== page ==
25 Great Movies Featuring Prominent LGBT Characters‏

12. The Silence of the Lambs (1991)

silence_of_the_lambs_ted levine_buffalo bill

Character: Buffalo Bill

Ask someone about 1991’s Oscar sweeper and they’ll tell you about Hannibal Lecter and fava beans, or Clarice Starling and her desperate search for a kidnapped politician’s daughter at the hands of psychotic serial killer Buffalo Bill. But the underlying layers of Silence, is one of metamorphosis. After all, why is Buffalo Bill ritualistically keeping overweight women in a deep pit before killing them? Why does he skin them?

According to Dr. Lecter, it’s because Bill wants to be a woman. He wants to change, to transform. That explains all the rare butterflys and moths Bill uses in his killings; symbols of his desire to metamorphose into a woman. In one of the greatest and creepiest scenes in film history, Bill puts on his suit of human skin and dances to “Goodbye Horses” by Q Lazarus mouthing the words, “I’d fuck me.” He is literally trying to change into female form by way of creating himself a female skin suit.

Clarice and Lecter find clues to his identity by searching applications for sex change surgeries. At the bottom of one of the sickest and scariest killers ever, there lies a man with the fundamental need to be a woman. In some strange distant alternate universe, Bill could be like many other characters discussed on this list; Bree from Transamerica, or Bernadette from Priscilla Queen of the Desert. Knowledge of other serial killers who sexual repression and gender confusions lead to their homicidal rages makes watching Bill in SOTL more believable and frightening.


11. As Good As It Gets (1997)

Simon Bishop

Character: Simon Bishop

James L. Brooks’ multi-Oscar winning film has it all. Jack Nicholson as an obsessive compulsive neurotic writer, check! Helen Hunt as a desperate mother of a sick child struggling with the healthcare system and a crotchety customer, check!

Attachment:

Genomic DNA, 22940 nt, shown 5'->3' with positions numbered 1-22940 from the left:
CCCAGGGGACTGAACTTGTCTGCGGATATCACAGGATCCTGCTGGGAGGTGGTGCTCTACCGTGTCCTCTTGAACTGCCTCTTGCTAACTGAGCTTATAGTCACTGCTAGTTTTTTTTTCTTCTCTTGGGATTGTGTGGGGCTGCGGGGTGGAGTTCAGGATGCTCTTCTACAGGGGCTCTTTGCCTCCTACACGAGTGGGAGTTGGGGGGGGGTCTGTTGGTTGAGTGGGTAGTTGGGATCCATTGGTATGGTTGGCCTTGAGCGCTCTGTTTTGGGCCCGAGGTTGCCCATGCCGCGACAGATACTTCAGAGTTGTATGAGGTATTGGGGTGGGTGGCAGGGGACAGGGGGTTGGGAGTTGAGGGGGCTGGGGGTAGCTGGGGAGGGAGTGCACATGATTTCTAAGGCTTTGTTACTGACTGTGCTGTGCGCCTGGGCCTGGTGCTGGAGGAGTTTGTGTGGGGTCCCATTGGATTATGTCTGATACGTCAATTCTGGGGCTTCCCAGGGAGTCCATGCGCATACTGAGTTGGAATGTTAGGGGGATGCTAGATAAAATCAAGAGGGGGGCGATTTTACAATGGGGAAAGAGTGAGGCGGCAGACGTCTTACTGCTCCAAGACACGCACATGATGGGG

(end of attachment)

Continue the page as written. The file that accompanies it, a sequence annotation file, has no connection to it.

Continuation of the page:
The glue, the conscience holding everything together is Simon, the gay artist who lives next door to Nicholson’s Melvin Udall with his annoying little dog. After he is savagely beaten and robbed by a group of thugs, Simon goes to the hospital where his lack of insurance leaves him bankrupt and homeless. Greg Kinnear gives an incredible performance as Simon. The three embark on a road trip to Baltimore where Simon is forced to ask his parents for money, the same parents who don’t pick up the phone when he calls, because of the shame they feel.

In the film that won the Best Screenplay Oscar, maybe the best line is uttered by Simon, when he says, “If you stare at someone long enough, you discover their humanity.” He discovers the humanity in Melvin, who goes from your typical grouchy bigot at the beginning to Simon’s savior at the end. They exchange the perfect tit-for-tat at the end, when Simon says, “I love you” and Melvin’s response is simply, “I’d be the luckiest guy in the world if that did it for me.”